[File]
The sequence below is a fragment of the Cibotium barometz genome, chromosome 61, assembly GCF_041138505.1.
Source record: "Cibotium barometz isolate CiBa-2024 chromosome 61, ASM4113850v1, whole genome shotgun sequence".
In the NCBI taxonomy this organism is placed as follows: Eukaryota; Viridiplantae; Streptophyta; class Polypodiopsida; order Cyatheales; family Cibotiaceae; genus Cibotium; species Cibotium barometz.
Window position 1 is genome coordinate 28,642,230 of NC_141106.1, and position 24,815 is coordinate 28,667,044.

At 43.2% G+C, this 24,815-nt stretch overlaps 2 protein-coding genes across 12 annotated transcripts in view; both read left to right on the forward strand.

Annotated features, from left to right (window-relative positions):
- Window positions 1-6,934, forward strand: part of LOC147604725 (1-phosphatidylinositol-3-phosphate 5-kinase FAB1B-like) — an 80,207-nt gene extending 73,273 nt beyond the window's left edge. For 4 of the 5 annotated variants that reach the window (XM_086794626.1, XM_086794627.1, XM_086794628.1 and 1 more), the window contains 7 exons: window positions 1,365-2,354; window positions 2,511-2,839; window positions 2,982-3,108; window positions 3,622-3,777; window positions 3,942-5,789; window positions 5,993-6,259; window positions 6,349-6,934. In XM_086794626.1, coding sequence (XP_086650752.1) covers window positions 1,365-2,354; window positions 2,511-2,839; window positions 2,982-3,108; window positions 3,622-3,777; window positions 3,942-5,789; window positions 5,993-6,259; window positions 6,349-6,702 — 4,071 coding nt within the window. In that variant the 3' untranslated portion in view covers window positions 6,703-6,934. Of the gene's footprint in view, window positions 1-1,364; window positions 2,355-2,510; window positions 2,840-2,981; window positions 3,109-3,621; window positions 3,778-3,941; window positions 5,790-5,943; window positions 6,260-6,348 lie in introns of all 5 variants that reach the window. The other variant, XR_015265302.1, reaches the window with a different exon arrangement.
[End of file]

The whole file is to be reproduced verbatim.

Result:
The sequence below is a fragment of the Cibotium barometz genome, chromosome 61, assembly GCF_041138505.1.
Source record: "Cibotium barometz isolate CiBa-2024 chromosome 61, ASM4113850v1, whole genome shotgun sequence".
In the NCBI taxonomy this organism is placed as follows: Eukaryota; Viridiplantae; Streptophyta; class Polypodiopsida; order Cyatheales; family Cibotiaceae; genus Cibotium; species Cibotium barometz.
Window position 1 is genome coordinate 28,642,230 of NC_141106.1, and position 24,815 is coordinate 28,667,044.

At 43.2% G+C, this 24,815-nt stretch overlaps 2 protein-coding genes across 12 annotated transcripts in view; both read left to right on the forward strand.

Annotated features, from left to right (window-relative positions):
- Window positions 1-6,934, forward strand: part of LOC147604725 (1-phosphatidylinositol-3-phosphate 5-kinase FAB1B-like) — an 80,207-nt gene extending 73,273 nt beyond the window's left edge. For 4 of the 5 annotated variants that reach the window (XM_086794626.1, XM_086794627.1, XM_086794628.1 and 1 more), the window contains 7 exons: window positions 1,365-2,354; window positions 2,511-2,839; window positions 2,982-3,108; window positions 3,622-3,777; window positions 3,942-5,789; window positions 5,993-6,259; window positions 6,349-6,934. In XM_086794626.1, coding sequence (XP_086650752.1) covers window positions 1,365-2,354; window positions 2,511-2,839; window positions 2,982-3,108; window positions 3,622-3,777; window positions 3,942-5,789; window positions 5,993-6,259; window positions 6,349-6,702 — 4,071 coding nt within the window. In that variant the 3' untranslated portion in view covers window positions 6,703-6,934. Of the gene's footprint in view, window positions 1-1,364; window positions 2,355-2,510; window positions 2,840-2,981; window positions 3,109-3,621; window positions 3,778-3,941; window positions 5,790-5,943; window positions 6,260-6,348 lie in introns of all 5 variants that reach the window. The other variant, XR_015265302.1, reaches the window with a different exon arrangement.